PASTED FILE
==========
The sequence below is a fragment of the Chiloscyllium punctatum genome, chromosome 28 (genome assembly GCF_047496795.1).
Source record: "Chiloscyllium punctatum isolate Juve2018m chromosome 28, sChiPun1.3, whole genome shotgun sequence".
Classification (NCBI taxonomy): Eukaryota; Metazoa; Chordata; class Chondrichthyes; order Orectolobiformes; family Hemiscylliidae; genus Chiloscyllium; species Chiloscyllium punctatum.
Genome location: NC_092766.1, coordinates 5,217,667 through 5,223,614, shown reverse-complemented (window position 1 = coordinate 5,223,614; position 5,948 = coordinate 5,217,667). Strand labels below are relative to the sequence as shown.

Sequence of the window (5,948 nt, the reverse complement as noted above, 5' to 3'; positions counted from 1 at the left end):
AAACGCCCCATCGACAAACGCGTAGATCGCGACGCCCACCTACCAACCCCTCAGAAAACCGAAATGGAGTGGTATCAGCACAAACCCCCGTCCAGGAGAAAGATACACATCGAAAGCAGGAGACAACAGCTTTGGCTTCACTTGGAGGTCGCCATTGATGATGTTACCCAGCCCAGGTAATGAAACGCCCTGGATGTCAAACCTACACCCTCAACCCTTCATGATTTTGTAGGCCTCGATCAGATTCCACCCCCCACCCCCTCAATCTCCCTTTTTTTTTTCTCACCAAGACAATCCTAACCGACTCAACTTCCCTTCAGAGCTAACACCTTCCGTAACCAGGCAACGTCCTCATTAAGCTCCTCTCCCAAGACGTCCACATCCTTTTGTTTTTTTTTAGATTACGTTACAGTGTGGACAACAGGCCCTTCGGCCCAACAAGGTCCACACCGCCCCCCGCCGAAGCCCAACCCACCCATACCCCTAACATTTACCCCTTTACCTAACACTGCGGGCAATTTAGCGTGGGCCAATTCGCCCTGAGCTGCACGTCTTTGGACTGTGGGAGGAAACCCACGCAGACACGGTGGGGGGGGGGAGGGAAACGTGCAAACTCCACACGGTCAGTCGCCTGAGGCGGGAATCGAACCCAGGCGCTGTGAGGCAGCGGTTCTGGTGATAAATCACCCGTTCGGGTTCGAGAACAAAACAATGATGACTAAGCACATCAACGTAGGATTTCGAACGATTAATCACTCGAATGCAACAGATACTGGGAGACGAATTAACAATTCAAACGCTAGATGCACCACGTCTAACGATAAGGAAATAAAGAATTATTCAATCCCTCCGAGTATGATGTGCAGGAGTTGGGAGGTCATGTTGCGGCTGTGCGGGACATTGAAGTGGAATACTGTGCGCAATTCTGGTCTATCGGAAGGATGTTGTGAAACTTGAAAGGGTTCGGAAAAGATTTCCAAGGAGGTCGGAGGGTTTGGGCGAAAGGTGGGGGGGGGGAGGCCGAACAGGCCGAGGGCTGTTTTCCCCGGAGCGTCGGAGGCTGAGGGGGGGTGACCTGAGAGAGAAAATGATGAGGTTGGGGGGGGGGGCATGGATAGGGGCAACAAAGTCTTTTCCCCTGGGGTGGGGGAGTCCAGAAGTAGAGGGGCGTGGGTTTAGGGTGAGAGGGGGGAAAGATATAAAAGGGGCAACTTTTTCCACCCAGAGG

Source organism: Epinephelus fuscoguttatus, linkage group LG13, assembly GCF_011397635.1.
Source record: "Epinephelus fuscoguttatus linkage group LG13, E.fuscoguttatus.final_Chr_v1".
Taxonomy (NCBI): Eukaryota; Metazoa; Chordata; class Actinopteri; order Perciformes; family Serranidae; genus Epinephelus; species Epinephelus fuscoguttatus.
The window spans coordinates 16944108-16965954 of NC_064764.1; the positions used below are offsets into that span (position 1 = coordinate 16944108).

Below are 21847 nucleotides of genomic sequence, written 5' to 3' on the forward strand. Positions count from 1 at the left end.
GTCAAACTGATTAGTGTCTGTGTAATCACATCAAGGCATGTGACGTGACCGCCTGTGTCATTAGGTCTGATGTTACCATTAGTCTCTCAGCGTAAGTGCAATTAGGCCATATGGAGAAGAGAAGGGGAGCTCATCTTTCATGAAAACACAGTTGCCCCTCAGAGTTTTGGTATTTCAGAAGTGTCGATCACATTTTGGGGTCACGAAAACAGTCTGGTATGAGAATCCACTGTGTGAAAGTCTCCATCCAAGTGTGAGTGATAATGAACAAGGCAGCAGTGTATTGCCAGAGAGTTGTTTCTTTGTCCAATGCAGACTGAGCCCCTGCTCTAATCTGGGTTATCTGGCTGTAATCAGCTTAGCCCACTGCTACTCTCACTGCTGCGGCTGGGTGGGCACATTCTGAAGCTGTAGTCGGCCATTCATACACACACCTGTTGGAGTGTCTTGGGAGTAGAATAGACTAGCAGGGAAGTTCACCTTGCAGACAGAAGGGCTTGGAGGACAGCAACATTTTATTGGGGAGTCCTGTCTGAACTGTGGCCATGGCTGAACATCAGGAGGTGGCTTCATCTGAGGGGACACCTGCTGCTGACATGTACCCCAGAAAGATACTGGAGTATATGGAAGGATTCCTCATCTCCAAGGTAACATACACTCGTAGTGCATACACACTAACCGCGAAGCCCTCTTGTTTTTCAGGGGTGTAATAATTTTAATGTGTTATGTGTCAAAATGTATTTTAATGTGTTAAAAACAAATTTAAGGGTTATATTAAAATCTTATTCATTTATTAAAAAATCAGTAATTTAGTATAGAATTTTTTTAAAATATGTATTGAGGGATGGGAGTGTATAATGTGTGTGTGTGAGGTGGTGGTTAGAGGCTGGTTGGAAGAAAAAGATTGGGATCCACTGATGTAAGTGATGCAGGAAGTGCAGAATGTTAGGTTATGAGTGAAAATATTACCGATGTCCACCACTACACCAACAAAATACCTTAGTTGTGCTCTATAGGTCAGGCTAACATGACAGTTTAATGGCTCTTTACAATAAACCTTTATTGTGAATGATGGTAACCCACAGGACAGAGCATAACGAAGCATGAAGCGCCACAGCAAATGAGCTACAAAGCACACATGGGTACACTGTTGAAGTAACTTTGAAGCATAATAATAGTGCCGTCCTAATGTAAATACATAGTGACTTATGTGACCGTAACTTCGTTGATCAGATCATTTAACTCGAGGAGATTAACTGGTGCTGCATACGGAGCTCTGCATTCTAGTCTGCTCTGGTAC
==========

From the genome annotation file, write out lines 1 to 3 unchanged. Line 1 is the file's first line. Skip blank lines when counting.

The sequence below is a fragment of the Chiloscyllium punctatum genome, chromosome 28 (genome assembly GCF_047496795.1).
Source record: "Chiloscyllium punctatum isolate Juve2018m chromosome 28, sChiPun1.3, whole genome shotgun sequence".
Classification (NCBI taxonomy): Eukaryota; Metazoa; Chordata; class Chondrichthyes; order Orectolobiformes; family Hemiscylliidae; genus Chiloscyllium; species Chiloscyllium punctatum.